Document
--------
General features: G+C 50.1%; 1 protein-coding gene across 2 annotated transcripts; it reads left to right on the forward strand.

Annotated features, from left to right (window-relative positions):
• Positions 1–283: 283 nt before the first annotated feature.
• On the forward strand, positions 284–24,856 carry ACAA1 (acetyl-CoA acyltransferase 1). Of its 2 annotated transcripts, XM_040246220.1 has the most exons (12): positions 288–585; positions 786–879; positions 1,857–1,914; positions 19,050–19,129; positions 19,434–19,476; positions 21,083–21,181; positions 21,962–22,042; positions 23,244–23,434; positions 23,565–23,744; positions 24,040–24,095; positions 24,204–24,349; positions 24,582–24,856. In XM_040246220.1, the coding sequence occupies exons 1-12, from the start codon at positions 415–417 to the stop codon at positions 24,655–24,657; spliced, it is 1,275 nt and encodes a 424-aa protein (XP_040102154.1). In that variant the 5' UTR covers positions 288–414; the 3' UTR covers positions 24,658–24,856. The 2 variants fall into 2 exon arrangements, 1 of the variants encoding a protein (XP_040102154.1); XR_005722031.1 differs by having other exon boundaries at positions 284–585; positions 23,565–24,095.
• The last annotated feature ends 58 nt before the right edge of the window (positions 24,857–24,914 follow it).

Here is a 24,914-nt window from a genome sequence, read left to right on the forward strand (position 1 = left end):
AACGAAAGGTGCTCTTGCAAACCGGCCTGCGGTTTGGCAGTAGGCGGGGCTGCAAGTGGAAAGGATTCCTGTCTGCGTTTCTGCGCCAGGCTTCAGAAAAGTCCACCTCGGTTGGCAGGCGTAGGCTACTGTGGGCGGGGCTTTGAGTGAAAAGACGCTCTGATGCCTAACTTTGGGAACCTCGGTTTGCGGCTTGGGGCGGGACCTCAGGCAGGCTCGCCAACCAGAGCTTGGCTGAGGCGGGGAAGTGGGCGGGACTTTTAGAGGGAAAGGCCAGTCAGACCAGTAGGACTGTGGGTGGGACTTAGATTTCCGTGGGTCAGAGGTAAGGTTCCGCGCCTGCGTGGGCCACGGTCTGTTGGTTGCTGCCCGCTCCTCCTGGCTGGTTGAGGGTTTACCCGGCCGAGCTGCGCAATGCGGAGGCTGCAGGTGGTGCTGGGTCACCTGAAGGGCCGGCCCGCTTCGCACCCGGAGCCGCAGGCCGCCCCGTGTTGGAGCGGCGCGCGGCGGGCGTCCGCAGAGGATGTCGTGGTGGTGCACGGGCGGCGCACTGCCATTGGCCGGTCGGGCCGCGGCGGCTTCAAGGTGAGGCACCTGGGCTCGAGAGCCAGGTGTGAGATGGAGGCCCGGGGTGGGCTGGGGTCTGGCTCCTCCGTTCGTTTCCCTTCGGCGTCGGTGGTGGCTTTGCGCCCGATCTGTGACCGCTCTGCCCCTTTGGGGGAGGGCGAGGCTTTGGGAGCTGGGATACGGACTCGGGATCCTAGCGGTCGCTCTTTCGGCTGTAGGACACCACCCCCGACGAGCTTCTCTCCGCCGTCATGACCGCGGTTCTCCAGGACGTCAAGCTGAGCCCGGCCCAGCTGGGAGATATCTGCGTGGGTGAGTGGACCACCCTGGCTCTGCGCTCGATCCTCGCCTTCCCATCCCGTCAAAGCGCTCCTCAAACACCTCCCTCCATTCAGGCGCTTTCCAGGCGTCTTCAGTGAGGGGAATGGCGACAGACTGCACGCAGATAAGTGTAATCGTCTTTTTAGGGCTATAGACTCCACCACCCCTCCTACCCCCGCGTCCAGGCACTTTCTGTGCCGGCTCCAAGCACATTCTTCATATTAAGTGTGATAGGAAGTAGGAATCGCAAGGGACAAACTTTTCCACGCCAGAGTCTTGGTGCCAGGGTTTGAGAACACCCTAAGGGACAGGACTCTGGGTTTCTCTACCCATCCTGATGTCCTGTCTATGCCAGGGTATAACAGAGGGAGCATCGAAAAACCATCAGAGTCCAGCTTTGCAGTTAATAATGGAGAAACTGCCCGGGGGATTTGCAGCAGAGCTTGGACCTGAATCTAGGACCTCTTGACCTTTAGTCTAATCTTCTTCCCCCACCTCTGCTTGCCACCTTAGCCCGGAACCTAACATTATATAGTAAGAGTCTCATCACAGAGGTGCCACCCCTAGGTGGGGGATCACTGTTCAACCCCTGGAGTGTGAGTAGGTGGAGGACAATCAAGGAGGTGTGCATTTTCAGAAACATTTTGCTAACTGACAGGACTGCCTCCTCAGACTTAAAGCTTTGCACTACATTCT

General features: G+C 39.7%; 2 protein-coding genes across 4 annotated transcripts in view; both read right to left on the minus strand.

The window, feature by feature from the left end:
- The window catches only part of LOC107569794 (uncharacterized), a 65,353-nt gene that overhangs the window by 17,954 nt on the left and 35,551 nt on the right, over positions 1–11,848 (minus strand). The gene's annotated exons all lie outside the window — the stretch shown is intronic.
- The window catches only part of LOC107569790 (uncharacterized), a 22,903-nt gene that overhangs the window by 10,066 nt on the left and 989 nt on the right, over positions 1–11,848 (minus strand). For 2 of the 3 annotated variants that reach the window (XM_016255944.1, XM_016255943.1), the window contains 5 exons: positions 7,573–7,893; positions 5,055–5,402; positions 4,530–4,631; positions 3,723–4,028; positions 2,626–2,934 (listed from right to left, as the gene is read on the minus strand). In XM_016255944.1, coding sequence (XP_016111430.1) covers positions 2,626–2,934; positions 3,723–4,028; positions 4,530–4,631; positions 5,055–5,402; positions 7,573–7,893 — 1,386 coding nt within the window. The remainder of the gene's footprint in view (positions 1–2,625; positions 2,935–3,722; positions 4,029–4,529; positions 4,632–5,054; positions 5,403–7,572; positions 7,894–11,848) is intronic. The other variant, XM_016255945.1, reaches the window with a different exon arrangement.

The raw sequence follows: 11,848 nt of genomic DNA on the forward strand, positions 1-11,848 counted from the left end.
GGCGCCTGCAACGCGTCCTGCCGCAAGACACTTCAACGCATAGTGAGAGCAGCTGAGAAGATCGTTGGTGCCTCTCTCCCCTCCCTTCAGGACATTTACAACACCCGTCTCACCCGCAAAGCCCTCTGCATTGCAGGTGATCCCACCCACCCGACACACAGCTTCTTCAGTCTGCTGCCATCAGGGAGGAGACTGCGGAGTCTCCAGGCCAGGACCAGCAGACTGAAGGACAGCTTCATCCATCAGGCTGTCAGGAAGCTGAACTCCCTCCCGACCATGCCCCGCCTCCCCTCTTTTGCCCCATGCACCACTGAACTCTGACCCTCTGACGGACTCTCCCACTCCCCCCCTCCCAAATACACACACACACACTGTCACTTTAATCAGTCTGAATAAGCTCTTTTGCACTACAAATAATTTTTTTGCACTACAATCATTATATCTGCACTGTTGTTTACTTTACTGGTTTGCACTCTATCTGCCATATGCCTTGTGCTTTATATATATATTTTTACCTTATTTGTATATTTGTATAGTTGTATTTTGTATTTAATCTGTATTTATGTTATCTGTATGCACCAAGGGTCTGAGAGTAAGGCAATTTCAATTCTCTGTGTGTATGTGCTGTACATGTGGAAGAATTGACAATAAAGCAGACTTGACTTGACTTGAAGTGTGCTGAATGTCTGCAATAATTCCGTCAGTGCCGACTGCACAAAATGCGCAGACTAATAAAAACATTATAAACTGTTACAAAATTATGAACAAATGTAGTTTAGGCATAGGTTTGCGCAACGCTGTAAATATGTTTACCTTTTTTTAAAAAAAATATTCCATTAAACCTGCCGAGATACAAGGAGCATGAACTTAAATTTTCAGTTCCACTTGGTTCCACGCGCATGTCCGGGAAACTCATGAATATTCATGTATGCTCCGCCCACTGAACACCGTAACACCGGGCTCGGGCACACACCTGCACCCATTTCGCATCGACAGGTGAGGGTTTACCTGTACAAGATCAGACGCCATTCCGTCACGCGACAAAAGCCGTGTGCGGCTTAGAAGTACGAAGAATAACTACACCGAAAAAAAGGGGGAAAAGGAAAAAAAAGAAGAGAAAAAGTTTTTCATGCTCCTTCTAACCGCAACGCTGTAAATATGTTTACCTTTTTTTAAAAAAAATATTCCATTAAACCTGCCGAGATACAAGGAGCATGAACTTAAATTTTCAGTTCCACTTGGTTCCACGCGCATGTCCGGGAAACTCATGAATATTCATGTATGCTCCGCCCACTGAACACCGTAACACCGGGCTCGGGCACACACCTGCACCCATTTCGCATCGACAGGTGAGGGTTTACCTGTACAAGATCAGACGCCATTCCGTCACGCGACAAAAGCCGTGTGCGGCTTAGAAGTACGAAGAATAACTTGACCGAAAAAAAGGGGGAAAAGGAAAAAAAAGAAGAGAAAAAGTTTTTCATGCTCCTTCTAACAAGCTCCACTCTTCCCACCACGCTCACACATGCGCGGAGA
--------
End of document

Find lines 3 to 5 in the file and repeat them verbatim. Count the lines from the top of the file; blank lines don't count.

• Positions 1–283: 283 nt before the first annotated feature.
• On the forward strand, positions 284–24,856 carry ACAA1 (acetyl-CoA acyltransferase 1). Of its 2 annotated transcripts, XM_040246220.1 has the most exons (12): positions 288–585; positions 786–879; positions 1,857–1,914; positions 19,050–19,129; positions 19,434–19,476; positions 21,083–21,181; positions 21,962–22,042; positions 23,244–23,434; positions 23,565–23,744; positions 24,040–24,095; positions 24,204–24,349; positions 24,582–24,856. In XM_040246220.1, the coding sequence occupies exons 1-12, from the start codon at positions 415–417 to the stop codon at positions 24,655–24,657; spliced, it is 1,275 nt and encodes a 424-aa protein (XP_040102154.1). In that variant the 5' UTR covers positions 288–414; the 3' UTR covers positions 24,658–24,856. The 2 variants fall into 2 exon arrangements, 1 of the variants encoding a protein (XP_040102154.1); XR_005722031.1 differs by having other exon boundaries at positions 284–585; positions 23,565–24,095.
• The last annotated feature ends 58 nt before the right edge of the window (positions 24,857–24,914 follow it).